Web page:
From 9:00 a.m. to 5:30 p.m., the Telegraph Department, housed at head office, was filled with the overtones of the staccato tap, tap, tap of the telegraphic typewriter, the undertones of the dot and dash tappings of the Morse Code operators, and the interrupting swish, floop of the pneumatic tubes carrying typewritten messages to and from the more important departments of Head Office or the Montreal Branch.
In the 1930s, Bank of Montreal’s Telegraph Department and private wire system were considered the “last word in up-to-date equipment.” This was the nerve centre of a far-reaching system of communications that connected Bank of Montreal branches across the continent and overseas.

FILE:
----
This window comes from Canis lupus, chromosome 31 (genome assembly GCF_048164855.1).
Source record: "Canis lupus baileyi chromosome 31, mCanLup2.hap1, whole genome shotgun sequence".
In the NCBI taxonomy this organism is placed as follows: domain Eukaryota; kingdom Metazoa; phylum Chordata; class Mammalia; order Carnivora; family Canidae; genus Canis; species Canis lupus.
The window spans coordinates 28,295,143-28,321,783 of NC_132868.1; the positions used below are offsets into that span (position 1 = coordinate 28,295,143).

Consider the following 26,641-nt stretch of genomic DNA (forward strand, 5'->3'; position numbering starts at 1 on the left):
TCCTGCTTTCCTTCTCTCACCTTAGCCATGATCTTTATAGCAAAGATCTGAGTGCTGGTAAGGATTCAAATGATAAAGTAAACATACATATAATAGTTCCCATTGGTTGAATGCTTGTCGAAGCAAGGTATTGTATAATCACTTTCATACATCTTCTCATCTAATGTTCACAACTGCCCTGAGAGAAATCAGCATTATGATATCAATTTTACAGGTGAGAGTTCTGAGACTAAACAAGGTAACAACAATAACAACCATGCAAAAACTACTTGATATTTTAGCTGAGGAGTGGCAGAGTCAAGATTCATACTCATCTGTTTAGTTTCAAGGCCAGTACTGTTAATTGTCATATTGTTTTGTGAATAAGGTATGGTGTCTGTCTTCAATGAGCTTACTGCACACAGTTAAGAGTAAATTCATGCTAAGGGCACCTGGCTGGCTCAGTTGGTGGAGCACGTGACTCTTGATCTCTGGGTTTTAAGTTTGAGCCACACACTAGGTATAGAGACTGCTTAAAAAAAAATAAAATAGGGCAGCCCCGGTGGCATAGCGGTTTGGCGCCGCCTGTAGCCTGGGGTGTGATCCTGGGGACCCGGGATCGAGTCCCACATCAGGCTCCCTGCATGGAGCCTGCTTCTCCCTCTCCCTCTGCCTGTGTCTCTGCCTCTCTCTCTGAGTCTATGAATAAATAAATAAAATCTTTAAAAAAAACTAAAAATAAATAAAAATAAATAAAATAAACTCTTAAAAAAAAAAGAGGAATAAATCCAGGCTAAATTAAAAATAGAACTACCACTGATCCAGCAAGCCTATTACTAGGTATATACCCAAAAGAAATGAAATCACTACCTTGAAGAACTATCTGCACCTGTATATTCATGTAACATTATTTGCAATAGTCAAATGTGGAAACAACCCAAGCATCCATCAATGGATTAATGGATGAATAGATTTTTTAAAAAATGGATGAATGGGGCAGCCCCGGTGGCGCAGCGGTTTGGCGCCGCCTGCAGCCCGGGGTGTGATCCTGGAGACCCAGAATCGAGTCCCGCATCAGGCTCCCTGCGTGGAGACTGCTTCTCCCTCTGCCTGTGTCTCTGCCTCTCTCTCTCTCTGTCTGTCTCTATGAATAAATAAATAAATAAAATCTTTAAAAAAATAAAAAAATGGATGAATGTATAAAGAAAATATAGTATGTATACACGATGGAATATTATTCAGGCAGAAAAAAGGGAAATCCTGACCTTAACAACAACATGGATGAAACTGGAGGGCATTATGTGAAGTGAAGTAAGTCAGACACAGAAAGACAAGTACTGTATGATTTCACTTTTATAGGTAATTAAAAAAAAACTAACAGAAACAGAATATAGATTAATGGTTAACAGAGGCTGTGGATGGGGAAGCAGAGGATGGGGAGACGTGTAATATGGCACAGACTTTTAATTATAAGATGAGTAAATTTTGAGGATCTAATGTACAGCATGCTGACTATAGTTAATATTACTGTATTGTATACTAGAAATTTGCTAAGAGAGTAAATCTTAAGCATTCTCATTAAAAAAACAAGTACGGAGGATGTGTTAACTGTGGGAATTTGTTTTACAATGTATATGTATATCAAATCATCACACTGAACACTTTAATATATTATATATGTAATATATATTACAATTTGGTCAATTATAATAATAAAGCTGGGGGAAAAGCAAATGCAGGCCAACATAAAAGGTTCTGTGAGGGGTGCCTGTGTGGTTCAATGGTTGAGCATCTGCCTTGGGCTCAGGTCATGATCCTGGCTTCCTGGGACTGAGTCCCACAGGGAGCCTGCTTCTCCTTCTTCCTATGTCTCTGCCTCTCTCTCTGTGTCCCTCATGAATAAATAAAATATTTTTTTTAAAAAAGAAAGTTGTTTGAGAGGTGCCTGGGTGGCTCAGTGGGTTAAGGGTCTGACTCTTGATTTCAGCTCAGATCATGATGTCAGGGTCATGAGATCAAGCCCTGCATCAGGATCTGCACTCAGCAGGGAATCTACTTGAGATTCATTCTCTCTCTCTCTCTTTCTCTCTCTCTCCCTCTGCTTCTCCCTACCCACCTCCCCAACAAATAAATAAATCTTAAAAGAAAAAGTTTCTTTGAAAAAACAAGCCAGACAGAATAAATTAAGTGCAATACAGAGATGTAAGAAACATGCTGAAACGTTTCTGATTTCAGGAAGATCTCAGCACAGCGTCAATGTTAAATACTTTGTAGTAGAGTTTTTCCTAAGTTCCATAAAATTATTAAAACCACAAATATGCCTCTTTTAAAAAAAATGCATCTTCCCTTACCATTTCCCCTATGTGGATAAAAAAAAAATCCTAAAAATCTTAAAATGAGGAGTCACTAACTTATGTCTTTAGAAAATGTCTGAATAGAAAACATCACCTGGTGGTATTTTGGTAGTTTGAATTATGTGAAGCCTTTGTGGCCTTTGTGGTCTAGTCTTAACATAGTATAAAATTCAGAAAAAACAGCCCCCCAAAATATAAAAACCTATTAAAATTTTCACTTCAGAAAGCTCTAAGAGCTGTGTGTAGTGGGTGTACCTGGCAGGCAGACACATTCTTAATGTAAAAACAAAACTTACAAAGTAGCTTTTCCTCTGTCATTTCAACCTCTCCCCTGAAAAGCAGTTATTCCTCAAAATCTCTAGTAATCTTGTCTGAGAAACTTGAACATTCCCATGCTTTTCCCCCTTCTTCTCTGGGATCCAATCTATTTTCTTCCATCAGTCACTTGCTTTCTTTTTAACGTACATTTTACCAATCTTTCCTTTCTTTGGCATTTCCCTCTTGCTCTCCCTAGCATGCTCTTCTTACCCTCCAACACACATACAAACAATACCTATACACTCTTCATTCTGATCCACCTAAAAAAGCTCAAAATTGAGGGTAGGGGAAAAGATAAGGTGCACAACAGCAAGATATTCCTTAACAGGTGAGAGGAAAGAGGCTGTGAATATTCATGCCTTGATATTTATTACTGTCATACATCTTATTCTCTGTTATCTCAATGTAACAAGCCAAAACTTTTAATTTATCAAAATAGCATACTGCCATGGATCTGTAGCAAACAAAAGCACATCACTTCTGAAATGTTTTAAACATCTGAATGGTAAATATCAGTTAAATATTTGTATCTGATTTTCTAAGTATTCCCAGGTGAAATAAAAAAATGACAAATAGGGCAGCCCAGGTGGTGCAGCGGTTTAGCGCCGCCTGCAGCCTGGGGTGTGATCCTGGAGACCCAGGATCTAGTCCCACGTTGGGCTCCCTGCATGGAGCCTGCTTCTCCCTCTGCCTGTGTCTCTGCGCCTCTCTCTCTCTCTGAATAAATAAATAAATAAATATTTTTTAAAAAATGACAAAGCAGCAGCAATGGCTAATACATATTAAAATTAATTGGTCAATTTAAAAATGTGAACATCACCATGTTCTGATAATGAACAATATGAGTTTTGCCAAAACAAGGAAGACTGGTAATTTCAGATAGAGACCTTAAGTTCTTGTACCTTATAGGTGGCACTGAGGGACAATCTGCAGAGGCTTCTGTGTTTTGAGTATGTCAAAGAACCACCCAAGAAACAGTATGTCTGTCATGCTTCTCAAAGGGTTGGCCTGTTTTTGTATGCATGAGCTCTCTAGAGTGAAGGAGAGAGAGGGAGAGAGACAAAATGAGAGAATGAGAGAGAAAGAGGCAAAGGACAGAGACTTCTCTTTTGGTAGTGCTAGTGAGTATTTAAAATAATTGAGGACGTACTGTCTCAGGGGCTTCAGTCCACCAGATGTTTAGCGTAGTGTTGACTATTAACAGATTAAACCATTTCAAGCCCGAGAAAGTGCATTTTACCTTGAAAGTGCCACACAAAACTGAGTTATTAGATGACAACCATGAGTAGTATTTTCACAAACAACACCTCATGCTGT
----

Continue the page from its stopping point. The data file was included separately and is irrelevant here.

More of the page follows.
The teletype machine could send and receive messages, making it possible to carry on a typed conversation much in the same way we use texting on our smartphones today.
From the BMO archives, here’s a description of what it was like to watch the machine:
“There is a touch of the weird in one’s first experience with one of these machines, especially if it is receiving. You see a machine, quite unattended, busily typewriting a message, just as though a stenographer is operating it, but that stenographer is hundreds of miles away.”